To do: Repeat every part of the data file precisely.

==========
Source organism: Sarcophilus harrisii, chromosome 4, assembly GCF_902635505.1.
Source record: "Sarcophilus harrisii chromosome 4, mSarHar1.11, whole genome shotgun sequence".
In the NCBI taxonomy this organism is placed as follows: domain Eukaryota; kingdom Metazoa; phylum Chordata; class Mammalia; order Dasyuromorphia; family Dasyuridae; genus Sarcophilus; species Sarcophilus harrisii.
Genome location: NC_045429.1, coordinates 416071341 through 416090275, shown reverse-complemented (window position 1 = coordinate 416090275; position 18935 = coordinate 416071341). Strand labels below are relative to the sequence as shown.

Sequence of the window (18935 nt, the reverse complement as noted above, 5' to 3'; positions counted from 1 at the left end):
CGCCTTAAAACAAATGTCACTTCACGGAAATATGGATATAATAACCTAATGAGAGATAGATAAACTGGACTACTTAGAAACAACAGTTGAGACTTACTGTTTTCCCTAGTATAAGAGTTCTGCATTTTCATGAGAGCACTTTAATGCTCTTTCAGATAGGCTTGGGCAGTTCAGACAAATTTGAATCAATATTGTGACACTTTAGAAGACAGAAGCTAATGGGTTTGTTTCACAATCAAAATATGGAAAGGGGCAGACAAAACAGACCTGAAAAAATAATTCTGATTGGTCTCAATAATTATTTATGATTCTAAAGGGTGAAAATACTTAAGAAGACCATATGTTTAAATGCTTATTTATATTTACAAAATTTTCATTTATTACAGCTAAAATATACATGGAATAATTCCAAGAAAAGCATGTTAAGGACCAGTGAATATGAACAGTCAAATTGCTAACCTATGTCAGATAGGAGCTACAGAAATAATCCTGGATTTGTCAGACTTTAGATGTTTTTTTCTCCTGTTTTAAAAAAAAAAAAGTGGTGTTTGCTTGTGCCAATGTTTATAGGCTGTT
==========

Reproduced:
Source organism: Sarcophilus harrisii, chromosome 4, assembly GCF_902635505.1.
Source record: "Sarcophilus harrisii chromosome 4, mSarHar1.11, whole genome shotgun sequence".
In the NCBI taxonomy this organism is placed as follows: domain Eukaryota; kingdom Metazoa; phylum Chordata; class Mammalia; order Dasyuromorphia; family Dasyuridae; genus Sarcophilus; species Sarcophilus harrisii.
Genome location: NC_045429.1, coordinates 416071341 through 416090275, shown reverse-complemented (window position 1 = coordinate 416090275; position 18935 = coordinate 416071341). Strand labels below are relative to the sequence as shown.

Sequence of the window (18935 nt, the reverse complement as noted above, 5' to 3'; positions counted from 1 at the left end):
CGCCTTAAAACAAATGTCACTTCACGGAAATATGGATATAATAACCTAATGAGAGATAGATAAACTGGACTACTTAGAAACAACAGTTGAGACTTACTGTTTTCCCTAGTATAAGAGTTCTGCATTTTCATGAGAGCACTTTAATGCTCTTTCAGATAGGCTTGGGCAGTTCAGACAAATTTGAATCAATATTGTGACACTTTAGAAGACAGAAGCTAATGGGTTTGTTTCACAATCAAAATATGGAAAGGGGCAGACAAAACAGACCTGAAAAAATAATTCTGATTGGTCTCAATAATTATTTATGATTCTAAAGGGTGAAAATACTTAAGAAGACCATATGTTTAAATGCTTATTTATATTTACAAAATTTTCATTTATTACAGCTAAAATATACATGGAATAATTCCAAGAAAAGCATGTTAAGGACCAGTGAATATGAACAGTCAAATTGCTAACCTATGTCAGATAGGAGCTACAGAAATAATCCTGGATTTGTCAGACTTTAGATGTTTTTTTCTCCTGTTTTAAAAAAAAAAAAGTGGTGTTTGCTTGTGCCAATGTTTATAGGCTGTT